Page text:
What had started out as a move to correct her vision, ready for her attempts to join the police force, turned into a nightmare for Stephanie Holloway as she was left with photophobia which spiraled into depression due to way her laser eye surgery had changed her life, and not for the better. Following a legal battle with the Optical Express that she visited, Miss Holloway has been awarded a sum of £500,000 in damages by a judge at Central London County Court.
Miss Holloway originally visited the optical branch in order to look for a procedure to correct her myopia, or shortsightedness. Stephanie, an antiquated book dealer, dreamed of joining the police force and as such required treatment to correct her vision problems. Since her operation, she has seen her sight deteriorate drastically and has been left with hazy vision and photophobia, an abnormal intolerance to visual perception of light, causing pain to her eyes due to her sensitivity. She has now seen her hopes for the future disappear, as well as having to say goodbye to her previous line of work due to her condition. Miss Holloway now wears dark tinted lenses at all time and lives by candlelight, due to the heightened sensitivity to artificial lighting. Worries about her progression to blindness have also left the former Optical Express patient with depression.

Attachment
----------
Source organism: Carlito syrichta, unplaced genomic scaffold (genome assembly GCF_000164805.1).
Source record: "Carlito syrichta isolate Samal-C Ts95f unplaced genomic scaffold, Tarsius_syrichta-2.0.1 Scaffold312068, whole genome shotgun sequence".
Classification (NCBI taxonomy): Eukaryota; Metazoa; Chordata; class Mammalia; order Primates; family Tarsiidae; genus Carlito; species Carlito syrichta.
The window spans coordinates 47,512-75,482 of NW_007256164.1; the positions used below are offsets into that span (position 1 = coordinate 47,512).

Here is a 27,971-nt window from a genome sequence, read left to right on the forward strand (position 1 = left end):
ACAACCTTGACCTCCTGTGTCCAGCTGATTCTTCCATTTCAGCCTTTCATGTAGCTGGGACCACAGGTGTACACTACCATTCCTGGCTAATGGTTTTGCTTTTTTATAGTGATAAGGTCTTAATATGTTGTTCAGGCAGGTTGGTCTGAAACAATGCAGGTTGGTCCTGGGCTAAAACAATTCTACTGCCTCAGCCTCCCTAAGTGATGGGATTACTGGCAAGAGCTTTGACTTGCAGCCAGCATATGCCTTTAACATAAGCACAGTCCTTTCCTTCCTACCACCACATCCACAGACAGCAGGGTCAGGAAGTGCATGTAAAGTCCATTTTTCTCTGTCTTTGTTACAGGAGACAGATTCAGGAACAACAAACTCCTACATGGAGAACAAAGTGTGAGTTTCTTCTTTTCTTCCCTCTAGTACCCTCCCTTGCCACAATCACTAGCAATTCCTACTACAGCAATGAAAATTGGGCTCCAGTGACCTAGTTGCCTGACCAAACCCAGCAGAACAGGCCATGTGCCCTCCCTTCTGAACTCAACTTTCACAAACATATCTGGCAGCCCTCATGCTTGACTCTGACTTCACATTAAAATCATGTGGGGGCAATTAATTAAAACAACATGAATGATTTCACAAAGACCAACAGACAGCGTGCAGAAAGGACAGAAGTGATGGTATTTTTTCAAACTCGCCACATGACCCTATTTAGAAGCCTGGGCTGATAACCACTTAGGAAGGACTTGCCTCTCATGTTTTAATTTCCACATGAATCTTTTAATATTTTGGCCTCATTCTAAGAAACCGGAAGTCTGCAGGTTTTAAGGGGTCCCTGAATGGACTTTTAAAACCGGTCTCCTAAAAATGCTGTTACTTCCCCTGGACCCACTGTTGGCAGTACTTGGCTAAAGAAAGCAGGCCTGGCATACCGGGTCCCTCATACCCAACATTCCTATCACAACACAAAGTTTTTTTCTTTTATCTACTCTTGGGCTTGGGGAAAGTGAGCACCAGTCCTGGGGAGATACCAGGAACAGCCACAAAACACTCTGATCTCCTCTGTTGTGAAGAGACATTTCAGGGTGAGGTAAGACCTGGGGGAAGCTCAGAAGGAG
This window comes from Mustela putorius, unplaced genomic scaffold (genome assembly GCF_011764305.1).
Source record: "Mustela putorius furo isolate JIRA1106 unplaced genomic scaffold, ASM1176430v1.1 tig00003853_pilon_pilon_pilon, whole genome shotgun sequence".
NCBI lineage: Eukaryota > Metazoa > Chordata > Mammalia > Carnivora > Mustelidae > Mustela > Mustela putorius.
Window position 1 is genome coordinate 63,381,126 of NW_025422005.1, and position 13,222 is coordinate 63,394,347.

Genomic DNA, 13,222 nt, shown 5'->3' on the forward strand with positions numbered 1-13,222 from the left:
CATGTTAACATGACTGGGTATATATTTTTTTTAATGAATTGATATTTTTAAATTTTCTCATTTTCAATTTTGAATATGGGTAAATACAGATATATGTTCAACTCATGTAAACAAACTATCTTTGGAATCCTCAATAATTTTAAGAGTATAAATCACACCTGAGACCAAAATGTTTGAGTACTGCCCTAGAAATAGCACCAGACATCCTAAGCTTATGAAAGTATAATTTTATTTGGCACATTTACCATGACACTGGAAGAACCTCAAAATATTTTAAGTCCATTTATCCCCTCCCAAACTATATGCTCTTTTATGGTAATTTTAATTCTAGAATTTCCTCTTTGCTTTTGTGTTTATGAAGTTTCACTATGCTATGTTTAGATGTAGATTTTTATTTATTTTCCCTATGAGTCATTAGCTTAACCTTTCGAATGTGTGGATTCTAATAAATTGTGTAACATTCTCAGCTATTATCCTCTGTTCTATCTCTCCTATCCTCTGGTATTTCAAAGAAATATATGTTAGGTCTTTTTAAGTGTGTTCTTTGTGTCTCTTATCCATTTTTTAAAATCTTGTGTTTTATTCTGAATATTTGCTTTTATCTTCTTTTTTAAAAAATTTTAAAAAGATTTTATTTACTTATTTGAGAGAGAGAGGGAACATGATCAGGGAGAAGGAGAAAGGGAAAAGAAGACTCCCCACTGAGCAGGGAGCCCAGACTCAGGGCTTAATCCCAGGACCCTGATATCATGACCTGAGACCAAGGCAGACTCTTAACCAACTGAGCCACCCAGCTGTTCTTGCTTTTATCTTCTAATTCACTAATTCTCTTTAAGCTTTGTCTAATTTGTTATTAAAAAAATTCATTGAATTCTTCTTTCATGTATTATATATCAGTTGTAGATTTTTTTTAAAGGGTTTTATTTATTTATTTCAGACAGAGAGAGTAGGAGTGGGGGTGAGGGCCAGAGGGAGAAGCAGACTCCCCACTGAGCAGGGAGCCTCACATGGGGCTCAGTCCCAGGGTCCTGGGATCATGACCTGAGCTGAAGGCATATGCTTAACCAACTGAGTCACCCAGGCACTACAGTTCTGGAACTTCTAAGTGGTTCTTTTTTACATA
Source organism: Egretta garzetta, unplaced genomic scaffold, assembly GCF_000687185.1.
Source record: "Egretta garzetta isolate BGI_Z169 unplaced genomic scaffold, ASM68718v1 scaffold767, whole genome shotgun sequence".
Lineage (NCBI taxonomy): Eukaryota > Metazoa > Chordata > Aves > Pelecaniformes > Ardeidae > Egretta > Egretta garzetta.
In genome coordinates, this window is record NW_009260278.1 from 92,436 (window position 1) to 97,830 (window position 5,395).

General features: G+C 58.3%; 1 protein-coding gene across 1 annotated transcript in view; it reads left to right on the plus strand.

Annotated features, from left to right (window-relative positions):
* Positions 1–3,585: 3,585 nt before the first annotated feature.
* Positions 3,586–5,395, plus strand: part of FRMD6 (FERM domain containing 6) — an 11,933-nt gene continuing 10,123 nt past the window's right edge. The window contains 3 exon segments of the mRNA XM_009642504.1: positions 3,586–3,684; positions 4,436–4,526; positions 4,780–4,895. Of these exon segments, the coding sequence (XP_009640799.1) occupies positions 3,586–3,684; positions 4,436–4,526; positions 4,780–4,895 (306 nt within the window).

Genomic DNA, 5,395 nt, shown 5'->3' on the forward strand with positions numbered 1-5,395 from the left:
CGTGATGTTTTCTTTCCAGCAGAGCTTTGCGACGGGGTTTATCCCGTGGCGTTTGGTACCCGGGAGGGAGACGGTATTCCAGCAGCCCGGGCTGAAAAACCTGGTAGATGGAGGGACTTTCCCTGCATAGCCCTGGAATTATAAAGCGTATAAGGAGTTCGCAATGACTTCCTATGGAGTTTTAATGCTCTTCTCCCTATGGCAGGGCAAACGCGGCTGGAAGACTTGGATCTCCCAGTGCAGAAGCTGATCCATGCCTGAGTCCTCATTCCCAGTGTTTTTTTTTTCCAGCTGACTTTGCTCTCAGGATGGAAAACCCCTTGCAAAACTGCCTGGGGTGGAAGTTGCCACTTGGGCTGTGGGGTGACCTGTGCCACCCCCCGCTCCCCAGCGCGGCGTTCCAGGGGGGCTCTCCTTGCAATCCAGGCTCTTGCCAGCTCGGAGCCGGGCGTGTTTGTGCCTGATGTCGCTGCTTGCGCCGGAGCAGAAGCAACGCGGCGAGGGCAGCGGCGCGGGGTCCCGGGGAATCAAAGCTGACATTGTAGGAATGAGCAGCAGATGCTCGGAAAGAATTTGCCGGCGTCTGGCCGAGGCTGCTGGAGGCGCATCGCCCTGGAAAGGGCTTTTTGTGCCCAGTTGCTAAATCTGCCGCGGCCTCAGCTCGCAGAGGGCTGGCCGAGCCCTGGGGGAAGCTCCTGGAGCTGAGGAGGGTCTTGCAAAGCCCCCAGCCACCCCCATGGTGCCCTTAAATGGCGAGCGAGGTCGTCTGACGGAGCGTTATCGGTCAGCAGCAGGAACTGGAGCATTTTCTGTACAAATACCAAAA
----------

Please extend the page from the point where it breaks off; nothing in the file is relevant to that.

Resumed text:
The awarding of her £500,000 damages, it is important to note, is not down to medical negligence, but due to the clinic failing to sufficiently warn Stephanie of the dangers and possible complications such surgery carried. Phrases used during the trial in regards to the care and risk warnings Miss Holloway received included, 'enticed' and 'encourage[d] to proceed'. Timescales put forward by the patients legal team indicated consultation periods of just three minutes and consent requests just immediately before surgery, something the judge in this case believed were inadequate to fully and correctly prepare a patient. Miss Holloway likened the whole affair to a 'conveyor belt' in reference to the speed and pressure involved in the whole interaction.
Since the failed operation to correct her myopia, Stephanie Holloway has been advised by doctors that there is nothing further that can be done for her.